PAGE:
5 Common Gynecological Issues That Can Affect the Cervix

5 Common Gynecological Issues That Can Affect the Cervix

The cervix is the lower part of the womb (uterus), where the fetus develops during pregnancy. A tiny hole in the cervix widens during birthing. It also lets menstrual blood exit her body. Many diseases can damage the cervix and produce numerous severe problems, impacting reproductive health and even causing infertility in women. 

As a result, women should actively learn about these disorders in order to avoid and reduce their impact. In this article, we have gathered five common gynecological issues that can affect the cervix.

1. Cervicitis
Cervicitis is an inflammation of the cervix. It usually has no symptoms, and you may discover you have it after a pelvic examination conducted by your doctor for another reason. If you do experience symptoms, they may include:
- A significant amount of abnormal vaginal discharge
- Painful and frequent urination
- Pain during intercourse
- Bleeding in between periods
- Vaginal bleeding after intercourse 

Cervicitis is caused mainly by a sexually transmitted disease, such as chlamydia or gonorrhea. However, it can also develop from noninfectious reasons. Cervicitis can only be successfully treated if the underlying cause of the inflammation is addressed.

2. Cervical stenosis
Cervical stenosis is a disorder in which the cervix narrows or entirely closes, making the passage between the uterus and the vaginal canal difficult or impossible. Cervical stenosis might be present from birth due to a hereditary issue, or it can develop as a result of other disorders or operations. Cervical stenosis may cause minimal or no symptoms in some women, particularly those who have reached menopause. 

Cervical stenosis has been linked to irregular periods, amenorrhea, dysmenorrhea, and infertility.  Cervical stenosis can be treated by your gynecologist by physically expanding the cervix with dilators. Dilators are thin, lubricated rods that come in progressively bigger diameters and can be placed one at a time until the desired dilation is achieved.

3. Nabotian cysts
Nabothian cysts are tiny, mucus-filled cysts that develop on the cervix's surface. It is a benign lesion caused by squamous epithelial cell overgrowth. Nabothian cysts can be tiny or huge depending on the stage of development. Nabothian cysts seldom cause symptoms, and patients are generally unaware of the ailment until they visit a gynecologist.

Nabothian cysts are not life-threatening in general, although they might interfere with a woman's sex life and fertility. However,  the majority of them resolve on their own without therapy. But, if the cyst becomes too big, it may rupture on its own, resulting in infection.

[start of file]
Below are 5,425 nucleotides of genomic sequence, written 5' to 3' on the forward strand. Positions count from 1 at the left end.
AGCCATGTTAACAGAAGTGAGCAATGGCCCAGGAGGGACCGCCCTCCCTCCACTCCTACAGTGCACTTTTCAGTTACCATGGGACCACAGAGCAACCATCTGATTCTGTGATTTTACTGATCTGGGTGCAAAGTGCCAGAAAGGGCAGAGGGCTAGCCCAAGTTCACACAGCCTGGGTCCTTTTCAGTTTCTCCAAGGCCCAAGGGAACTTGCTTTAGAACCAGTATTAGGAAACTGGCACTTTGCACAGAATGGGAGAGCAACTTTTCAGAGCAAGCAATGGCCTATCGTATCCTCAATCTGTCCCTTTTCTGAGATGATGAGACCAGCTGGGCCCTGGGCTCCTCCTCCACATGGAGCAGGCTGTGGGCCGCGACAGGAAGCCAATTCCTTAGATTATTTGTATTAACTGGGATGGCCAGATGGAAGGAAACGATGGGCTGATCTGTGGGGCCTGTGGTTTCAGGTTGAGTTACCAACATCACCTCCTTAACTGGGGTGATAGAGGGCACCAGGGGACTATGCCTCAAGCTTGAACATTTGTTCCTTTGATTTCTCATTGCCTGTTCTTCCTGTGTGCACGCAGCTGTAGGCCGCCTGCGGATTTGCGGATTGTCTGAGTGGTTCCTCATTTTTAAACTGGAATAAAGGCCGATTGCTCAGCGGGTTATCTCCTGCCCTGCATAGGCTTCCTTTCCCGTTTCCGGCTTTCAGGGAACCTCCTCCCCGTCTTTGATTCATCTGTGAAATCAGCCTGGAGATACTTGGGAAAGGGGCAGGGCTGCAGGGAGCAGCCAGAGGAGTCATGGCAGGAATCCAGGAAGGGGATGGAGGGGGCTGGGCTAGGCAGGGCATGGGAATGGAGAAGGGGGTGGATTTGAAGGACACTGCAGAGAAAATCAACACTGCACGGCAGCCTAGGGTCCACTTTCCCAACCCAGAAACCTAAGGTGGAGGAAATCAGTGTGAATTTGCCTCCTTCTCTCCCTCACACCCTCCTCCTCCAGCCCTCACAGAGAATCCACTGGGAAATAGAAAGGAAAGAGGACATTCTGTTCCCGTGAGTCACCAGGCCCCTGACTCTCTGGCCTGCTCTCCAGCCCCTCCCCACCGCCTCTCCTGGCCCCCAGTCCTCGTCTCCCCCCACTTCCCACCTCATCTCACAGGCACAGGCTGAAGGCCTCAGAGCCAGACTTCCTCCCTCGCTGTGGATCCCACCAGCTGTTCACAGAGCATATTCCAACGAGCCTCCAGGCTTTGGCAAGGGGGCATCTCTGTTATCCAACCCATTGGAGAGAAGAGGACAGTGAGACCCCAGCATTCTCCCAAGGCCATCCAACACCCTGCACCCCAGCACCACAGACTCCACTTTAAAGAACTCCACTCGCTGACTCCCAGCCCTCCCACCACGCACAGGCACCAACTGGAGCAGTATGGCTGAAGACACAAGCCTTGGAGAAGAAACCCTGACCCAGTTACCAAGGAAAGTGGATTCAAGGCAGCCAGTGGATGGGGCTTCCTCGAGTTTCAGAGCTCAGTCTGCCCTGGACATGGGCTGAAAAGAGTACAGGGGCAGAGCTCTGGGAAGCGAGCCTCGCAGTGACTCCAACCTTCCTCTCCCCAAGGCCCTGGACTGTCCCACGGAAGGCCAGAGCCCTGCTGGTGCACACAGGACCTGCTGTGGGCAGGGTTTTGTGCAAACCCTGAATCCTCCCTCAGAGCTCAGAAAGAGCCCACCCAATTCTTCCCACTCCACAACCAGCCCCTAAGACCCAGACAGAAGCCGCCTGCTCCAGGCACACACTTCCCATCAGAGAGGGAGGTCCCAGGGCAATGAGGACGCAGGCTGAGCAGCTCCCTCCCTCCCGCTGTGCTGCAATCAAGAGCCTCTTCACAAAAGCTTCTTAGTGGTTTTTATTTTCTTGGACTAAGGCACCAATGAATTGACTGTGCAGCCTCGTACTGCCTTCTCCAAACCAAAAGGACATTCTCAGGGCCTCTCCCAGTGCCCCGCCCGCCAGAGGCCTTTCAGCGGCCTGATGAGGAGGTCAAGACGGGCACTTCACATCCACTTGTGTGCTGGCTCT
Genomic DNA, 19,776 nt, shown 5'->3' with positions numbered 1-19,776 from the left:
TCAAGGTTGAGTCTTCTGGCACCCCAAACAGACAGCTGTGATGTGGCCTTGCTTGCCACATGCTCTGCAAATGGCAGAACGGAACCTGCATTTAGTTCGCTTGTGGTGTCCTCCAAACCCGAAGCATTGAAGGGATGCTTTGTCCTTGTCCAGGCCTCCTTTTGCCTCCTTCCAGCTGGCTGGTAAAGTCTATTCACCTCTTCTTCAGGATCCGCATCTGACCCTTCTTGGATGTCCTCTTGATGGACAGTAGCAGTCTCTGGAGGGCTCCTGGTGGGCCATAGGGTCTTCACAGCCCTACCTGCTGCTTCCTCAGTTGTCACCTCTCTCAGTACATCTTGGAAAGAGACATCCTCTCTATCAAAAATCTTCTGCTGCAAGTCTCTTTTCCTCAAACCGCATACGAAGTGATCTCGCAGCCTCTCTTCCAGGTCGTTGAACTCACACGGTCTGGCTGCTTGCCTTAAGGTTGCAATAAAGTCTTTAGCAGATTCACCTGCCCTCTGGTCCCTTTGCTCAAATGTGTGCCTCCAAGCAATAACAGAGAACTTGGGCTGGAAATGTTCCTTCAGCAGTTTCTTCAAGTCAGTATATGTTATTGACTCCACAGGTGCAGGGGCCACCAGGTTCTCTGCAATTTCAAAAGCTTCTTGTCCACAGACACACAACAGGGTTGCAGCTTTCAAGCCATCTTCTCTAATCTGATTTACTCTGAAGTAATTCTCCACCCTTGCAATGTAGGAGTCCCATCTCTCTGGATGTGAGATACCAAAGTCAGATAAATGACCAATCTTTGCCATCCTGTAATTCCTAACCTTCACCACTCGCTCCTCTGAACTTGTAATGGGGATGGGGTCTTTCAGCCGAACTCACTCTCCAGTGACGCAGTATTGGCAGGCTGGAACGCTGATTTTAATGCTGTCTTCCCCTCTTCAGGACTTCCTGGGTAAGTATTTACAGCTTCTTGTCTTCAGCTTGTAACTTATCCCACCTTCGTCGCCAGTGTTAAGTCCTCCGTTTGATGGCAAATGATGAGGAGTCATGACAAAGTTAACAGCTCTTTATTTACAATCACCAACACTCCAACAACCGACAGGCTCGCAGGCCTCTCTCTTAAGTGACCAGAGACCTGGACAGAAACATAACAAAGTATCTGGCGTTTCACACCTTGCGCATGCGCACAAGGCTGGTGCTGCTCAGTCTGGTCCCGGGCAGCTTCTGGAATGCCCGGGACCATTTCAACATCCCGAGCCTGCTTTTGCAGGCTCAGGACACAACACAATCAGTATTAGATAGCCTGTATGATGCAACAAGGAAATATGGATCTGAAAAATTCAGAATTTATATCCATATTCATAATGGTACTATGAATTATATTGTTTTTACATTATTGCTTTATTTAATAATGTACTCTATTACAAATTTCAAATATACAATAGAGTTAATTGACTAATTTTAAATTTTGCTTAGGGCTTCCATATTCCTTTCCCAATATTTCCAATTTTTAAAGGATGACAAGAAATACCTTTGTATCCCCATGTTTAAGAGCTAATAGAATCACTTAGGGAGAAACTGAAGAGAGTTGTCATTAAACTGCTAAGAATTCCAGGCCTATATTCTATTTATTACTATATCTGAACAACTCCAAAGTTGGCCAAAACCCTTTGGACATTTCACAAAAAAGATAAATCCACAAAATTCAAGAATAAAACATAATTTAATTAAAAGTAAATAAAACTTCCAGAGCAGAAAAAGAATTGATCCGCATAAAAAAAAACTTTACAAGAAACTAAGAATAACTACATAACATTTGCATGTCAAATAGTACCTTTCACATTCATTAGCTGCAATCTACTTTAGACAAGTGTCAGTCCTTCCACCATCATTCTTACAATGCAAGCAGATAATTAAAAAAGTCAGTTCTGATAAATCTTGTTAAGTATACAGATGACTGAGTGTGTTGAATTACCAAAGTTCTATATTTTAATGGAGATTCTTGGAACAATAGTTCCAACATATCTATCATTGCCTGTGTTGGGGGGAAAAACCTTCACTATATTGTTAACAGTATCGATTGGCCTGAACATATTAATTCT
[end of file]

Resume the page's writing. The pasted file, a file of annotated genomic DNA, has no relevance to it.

4. Cervical ectropion
Cervical ectropion (or erosion) is a completely benign condition. Because it is linked to estrogen, it is more frequent in young women, pregnant women, and those on combined oral contraceptive tablets. It might result in increased vaginal discharge or bleeding. 

Ectropion is most often treated with the help of a burning technique (cautery) or by using an electrical current (diathermy). This procedure is performed under local anesthesia (when you are awake).

5. Cervical cancer
Cervical cancer is a form of gynecological cancer that develops in the cervix's cells. Cervical cancer in its early stages usually develops asymptomatically. Signs and symptoms of advanced cervical cancer include:
- Vaginal bleeding after intercourse, between periods, or during menopause
- Watery, bloody vaginal discharge that may be thick and odorous
- Pelvic pain 
- Pain during sex

Most cervical cancers are caused by different strains of the human papillomavirus (HPV), a sexually transmitted virus. Cervical cancer develops when healthy cells in the cervix get DNA alterations.  

If your doctor diagnoses cervical cancer, you will be subjected to further tests to assess the stage of your disease. Treatment for cervical cancer is determined by a number of criteria, including the stage, any other health issues you may be experiencing, and your personal preferences. Cervical cancer can be treated with the help of surgery, radiation, chemotherapy, or a combination of them.

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